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Home / Articles / Food / Food Writing /  Gallic Feast
food-bouche-detail
Bouche puts the nice in Niçoise.
Alexa Schirtzinger

Gallic Feast

Put it in your mouth at Bouche

July 9, 2013, 12:00 am
I’m on the bride diet. My friend calls it #brideorexia (can’t spell it without the hashtag); SFR A&C guru Enrique Limón calls it the “16-almond diet” (110 calories exactly!). Suffice it to say that I want to be tragically skinny for my wedding.

(To all the readers who are going to call and harangue me for a culturally insensitive sentence, please just stop, breathe, take a sip of whiskey, and remember that we’re an alt-weekly. You love us because we don’t play it safe every week. Or maybe you hate us, and that’s OK, too.)

Anyway, I’m trying to lose weight. And as everyone knows, French cuisine and losing weight are diametrically opposed. But, also, I’ve been longing for months to sample the wares at Bouche, the classic French bistro and latest venture of former Rancho Encantado (before its Four Seasons era began) chef Charles Dale.

I loved Aqua Santa, Bouche’s homey yet sophisticated predecessor in the West Alameda Street space, and was eager to see what all that construction had done for the interior. Oh, and I really wanted some crusty French bread with creamy, unsalted butter.

So I dragged the man-friend with me—he doesn’t normally go in for fancified fare—and, on a recent weeknight, we stepped onto Bouche’s magical patio. Sure enough, everything’s been modernized, but the space—small as it is—still manages to evoke warmth and comfort. We settled at a corner table, took in the evening breeze, and ordered drinks.

The wine, a delightfully crisp and refreshing Whispering Angel rosé, came quickly (they know me!), along with a generous basket of that perfectly moist, tender, crusty bread I’d been dreaming about. One bite, I told myself. I ended up eating two pieces.

Bouche offers a simple bistro menu that includes a “small plates” category and offers several entrées in appetizer portions. We ordered indiscriminately—a fresh take on a Niçoise salad ($16), escargots ($14), tenderloin steak tartare ($14) and an entrée special of monkfish with wild mushrooms ($29). Each menu item is made with Dale’s meticulous attention to detail, from the lonesome raw egg yolk atop the steak tartare to the tender yet vividly springy mushrooms served alongside the perfectly seared monkfish. The escargots were reassuringly typical, sumptuously bathed in garlic butter yet still retaining their own earthy flavors.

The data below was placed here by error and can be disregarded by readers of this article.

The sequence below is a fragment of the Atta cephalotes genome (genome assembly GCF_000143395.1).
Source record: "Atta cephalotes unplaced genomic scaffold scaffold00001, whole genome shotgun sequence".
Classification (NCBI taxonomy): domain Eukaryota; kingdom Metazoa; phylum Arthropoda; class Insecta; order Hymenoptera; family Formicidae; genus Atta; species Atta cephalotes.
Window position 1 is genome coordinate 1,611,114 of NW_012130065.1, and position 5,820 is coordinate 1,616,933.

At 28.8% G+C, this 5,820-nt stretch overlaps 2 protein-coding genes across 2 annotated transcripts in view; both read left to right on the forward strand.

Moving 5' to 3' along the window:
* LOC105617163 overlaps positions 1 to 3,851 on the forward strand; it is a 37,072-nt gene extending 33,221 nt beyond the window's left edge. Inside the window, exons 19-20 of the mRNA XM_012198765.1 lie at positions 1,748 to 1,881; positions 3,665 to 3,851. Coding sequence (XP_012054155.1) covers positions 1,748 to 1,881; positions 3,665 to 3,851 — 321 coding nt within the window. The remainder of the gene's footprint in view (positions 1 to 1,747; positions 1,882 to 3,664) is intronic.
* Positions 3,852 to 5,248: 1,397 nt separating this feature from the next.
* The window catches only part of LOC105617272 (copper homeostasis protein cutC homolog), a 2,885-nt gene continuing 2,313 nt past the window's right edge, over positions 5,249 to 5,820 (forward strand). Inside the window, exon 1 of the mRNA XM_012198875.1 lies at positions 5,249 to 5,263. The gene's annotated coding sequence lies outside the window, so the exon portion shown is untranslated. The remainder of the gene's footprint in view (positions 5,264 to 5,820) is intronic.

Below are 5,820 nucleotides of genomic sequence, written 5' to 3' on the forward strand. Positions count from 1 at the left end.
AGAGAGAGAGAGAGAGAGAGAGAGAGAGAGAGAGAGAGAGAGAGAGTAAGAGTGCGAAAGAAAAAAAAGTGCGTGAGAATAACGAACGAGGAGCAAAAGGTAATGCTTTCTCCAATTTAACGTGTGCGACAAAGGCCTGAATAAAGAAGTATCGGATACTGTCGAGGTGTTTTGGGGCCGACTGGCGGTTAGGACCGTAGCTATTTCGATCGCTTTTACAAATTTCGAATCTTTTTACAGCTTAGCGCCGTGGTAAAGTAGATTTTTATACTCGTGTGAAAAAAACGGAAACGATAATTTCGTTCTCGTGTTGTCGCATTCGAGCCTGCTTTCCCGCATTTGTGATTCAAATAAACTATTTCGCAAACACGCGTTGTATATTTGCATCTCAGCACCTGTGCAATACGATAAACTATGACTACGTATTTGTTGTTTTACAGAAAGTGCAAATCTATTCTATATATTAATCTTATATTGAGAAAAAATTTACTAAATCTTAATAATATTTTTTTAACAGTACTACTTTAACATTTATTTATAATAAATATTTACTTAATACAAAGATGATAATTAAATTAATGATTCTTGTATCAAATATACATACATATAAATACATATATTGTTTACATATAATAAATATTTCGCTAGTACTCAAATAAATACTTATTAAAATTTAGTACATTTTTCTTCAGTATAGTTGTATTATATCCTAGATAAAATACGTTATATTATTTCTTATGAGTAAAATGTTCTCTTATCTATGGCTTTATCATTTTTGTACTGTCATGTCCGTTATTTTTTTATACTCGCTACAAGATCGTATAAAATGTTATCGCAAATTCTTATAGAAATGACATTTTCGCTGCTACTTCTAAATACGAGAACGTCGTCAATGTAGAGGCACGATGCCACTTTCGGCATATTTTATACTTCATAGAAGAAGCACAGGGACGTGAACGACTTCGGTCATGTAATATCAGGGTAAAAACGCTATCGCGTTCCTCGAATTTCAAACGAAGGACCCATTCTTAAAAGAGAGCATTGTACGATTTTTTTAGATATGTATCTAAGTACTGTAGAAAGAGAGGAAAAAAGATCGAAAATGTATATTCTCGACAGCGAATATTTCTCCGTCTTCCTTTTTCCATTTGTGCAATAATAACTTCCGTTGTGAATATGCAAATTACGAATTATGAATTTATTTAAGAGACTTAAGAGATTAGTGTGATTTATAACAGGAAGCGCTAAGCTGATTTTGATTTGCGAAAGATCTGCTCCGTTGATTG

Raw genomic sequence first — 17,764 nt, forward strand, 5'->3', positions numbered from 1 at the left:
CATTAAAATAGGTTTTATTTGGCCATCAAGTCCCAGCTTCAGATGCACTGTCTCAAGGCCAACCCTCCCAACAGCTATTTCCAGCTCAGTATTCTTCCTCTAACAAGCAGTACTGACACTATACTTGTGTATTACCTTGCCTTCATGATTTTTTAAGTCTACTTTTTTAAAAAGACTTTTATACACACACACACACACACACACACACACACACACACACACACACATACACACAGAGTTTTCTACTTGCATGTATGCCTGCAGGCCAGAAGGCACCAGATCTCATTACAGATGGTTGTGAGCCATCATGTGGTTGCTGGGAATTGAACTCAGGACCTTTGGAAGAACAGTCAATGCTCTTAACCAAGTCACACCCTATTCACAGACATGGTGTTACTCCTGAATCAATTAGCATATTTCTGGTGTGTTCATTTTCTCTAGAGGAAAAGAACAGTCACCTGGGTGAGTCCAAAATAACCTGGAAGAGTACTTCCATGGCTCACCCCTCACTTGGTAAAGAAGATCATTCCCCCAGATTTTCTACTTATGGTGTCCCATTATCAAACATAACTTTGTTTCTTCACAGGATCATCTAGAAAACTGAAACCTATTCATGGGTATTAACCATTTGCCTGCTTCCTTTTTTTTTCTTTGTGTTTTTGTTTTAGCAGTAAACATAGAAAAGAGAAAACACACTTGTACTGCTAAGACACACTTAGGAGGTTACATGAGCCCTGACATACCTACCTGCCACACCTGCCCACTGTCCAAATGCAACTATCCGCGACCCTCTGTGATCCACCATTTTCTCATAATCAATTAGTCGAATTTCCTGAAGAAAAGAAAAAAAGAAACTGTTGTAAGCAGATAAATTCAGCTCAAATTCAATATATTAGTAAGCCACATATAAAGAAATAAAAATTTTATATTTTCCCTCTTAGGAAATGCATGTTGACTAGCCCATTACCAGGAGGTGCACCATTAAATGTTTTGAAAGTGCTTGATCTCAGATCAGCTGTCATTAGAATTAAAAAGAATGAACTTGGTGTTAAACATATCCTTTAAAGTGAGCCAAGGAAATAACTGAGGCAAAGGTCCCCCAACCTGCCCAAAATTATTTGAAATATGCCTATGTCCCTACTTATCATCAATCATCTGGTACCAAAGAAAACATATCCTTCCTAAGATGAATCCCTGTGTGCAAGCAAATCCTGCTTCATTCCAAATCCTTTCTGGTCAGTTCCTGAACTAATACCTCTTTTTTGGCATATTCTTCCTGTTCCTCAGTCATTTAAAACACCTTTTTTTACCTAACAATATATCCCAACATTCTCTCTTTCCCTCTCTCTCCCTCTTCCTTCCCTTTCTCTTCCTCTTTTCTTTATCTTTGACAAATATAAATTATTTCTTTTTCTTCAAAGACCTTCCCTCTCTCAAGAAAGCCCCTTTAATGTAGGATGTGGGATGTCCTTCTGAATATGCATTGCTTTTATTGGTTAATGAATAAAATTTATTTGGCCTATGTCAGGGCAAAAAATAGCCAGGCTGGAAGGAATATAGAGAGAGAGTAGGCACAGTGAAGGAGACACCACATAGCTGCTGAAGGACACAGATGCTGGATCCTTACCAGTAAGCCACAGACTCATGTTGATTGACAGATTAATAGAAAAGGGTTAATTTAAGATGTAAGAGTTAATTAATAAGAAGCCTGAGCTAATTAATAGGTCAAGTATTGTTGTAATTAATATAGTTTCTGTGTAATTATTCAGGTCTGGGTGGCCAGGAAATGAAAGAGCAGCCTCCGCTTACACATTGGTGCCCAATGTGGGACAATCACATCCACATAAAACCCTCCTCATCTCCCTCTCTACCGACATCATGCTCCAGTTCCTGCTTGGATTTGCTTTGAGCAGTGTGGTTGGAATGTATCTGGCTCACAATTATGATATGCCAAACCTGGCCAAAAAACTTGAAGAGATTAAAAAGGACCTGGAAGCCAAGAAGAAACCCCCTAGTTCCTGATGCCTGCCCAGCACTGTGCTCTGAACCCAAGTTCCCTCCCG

Portions are neither tiny nor abundant; as Goldilocks would have it, most are just the right size. The Niçoise salad was a surprising highlight: Delicate fringes of arugula join expertly hard-boiled eggs and small cubes of boiled potatoes atop an expansive cut of vibrant tuna carpaccio. Add a glass of wine, and it’s the perfect meal for a midsummer’s eve.

Service was prompt, friendly and unobtrusive, with frequent smiling water refills and quick silverware replacement after each round of plates was cleared. (To be fair, we ate on the early side, and it wasn’t crowded, but the staff seems well-trained and definitely sufficient for the small space.)

Unfortunately, we were far too full (and already in a dietary seventh hell for what we’d done) to order dessert, but we’ll definitely be back, and soon. Bouche exemplifies the virtue of doing a few simple things extremely well. Quietly excellent service and pared-down elegance create the ideal background for unmitigated foodie indulgence in raw eggs, meat and plenteous butter—or, you know, just a damned good salad.

Bouche
451 W Alameda St., 982-6297
Dinner 5-9:30 pm Tuesday-Saturday

 

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